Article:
"We Run"

So I didn’t post my ‘big piece’ about the budget like I promised. My Grandma had major surgery last week, and I’ve been spending a couple of hours each day at the hospital. She’s doing about as well as can be expected, except she’s a bit confused.

I thought I would just share some links I’ve bookmarked over the past couple of days and a few thoughts where appropriate.

  • I don’t normally ‘get into’ the Superbowl, but I couldn’t help it this year. Slate.com ran a piece called, “Cardinal Sin: Arizona’s presence in the Superbowl is a disgrace,” and it was then that I decided I would become a temporary Arizona Cardinals’ fan. After the Pittsburgh Steelers’ opening 5-minute drive, which resulted in a touchdown, and the Cardinals’ ensuing two-and-out series, I thought the game might turn into a bit of a rout. So I kept it on in the background while I did a few other things. But, like usual, I was wrong. The game went right down to the final minute. There were many weird and obscure rules that factored into many 4th quarter plays that I didn’t understand – and didn’t like. For example, how can you reward a defensive team a safety when the offensive team gets a holding penalty in its own end zone? I don’t get it. Penalties should not reward the other team with points; they’re supposed to take away yards. And that was one of several rules I questioned. But I have to agree with another article Slate ran this week: deciding overtime games with a coin toss is beyond ridiculous.
  • This one should be filed under, “I meant to link to this sooner.” The stunning John William-arranged piece played by Yo-Yo Ma and company was not played live at the inauguration. At first I thought, “Why?” But then I realized that this was not an Ashlee Simpson/every-other-pop-act case of lipsynching. The cold weather would have made it impossible to properly tune the instruments. When instruments are cold, they are flat, or under the pitch. I completely understand what they did and why they did it. And besides, we all know these talented instrumentalists can get it done live.
  • This piece is just fascinating because it just seems crazy. Apparently all British Prime Ministers write what is known as a “Last Resort Letter,” a letter that is locked in a safe-within-a-safe deep under the sea in a British nuclear submarine. If Britain was to be annihilated by a nuclear attack, the captain of the nuclear submarine carrying this letter would open it and follow whatever directions the Prime Minister-of-the-day had left. You have to read it to believe it.
  • Moving closer to home, it looks like Liberal leader Michael Ignatieff is making a name for himself. The Globe reports that Ignatieff is the subject of a “fawning [New York] Times profile.” I haven’t read it yet, but it’s available here.
  • This is a link from waaaaaaaay back in December. It’s an article from the Globe that talks about female sports reporters and beauty standards. It’s by no means an in-depth article, but it’s something that I’ve been thinking about more and more as of late. This past football season, I don’t know how many posts I came across on various CFL websites that were ‘dedicated’ to the discussion of TSN’s female sports reporters; in some cases, the conversations were quite lewd. We’ve still got a long way to go, ladies.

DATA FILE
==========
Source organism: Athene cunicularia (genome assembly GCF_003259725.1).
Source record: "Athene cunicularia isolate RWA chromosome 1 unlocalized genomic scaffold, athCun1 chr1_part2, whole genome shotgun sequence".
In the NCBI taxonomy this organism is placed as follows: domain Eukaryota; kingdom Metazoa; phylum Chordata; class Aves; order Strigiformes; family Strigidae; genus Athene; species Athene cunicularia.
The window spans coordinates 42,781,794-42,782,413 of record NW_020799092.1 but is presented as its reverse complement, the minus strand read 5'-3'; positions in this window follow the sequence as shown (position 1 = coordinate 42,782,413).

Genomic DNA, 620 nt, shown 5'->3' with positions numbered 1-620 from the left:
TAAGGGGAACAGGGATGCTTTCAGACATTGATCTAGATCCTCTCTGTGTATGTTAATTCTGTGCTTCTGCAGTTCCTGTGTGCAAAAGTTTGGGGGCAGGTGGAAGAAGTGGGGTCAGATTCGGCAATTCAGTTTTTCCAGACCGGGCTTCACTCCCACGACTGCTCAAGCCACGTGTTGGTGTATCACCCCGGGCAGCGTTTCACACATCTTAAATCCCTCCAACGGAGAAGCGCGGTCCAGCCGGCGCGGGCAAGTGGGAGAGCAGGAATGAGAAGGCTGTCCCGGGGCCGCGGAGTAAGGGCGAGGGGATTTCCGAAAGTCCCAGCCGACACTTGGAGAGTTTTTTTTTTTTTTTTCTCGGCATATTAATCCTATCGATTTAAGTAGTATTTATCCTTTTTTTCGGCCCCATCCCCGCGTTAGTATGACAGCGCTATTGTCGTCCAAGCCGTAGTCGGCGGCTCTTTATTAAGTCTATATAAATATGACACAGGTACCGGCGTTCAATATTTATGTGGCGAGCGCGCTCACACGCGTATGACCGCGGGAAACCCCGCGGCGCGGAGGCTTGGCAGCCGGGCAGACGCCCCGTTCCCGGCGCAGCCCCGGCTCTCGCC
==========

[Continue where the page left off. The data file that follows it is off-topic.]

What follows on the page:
• Lost in this week’s budget was a provision to end the pay equity process for women, the same provision that was in the Conservatives’ fall economic statement. In the wake of the statement’s other controversial, uh, statements (i.e. halt to party financing and public sector strikes), this very important bit was overlooked. In the government’s defense (I will never, ever, ever say that again), the government does not want to stop women from suing for pay equity, but it does not want it to go through the Canadian Human Rights Commission to do so; it wants unions and employers to handle the process. Uh, weren’t unions and employers the cause of the problem? How is giving the process back to employers going to solve anything? It’ll make it harder for women to gain pay equity because they will be dealing with the organization that stopped them from getting pay equity in the first place. Going through the HRC provides an objective eye, something that will not happen when the process it returned to unions and employers. As Janet Bagnall stated back in December, the Conservatives’ attack on pay equity strips its status “as a right to protection from discrimination.” Canadian women are still paid significantly less than men. A report by the Canadian Labour Congress from this past March showed that the wage gap between men and women had GROWN since the mid-1990s, down to 70.5% from 72%. What’s even weirder is that this week, President Barack Obama signed his first bill – the Lilly Ledbetter Fair Pay Act – which makes it easier for women to sue for pay discrimination. Previously, women had only 180 days to sue their employers. It’s very telling that Obama hand-picked this piece of legislation to sign as his first bill. I have not envied women in the US over past eight years, but I do now.
  • One more link about women. My first reaction on hearing the budget this week was, “What does this have in it for women?” The money for infrastructure will mostly create jobs for men, as construction is a male-oriented profession. The Globe’s article on what the budget offers women is appropriately entitled, “Stimulus falls short for many women.”
  • And finally, here are two vastly different takes on this week’s budget. Andrew Coyne proclaims it as the end of Canadian conservatism, and Paul Wells takes a more sarcastic approach. Wells’ ending comments on university funding sum it all up: money for everyone, but not for everyone. Sigh.
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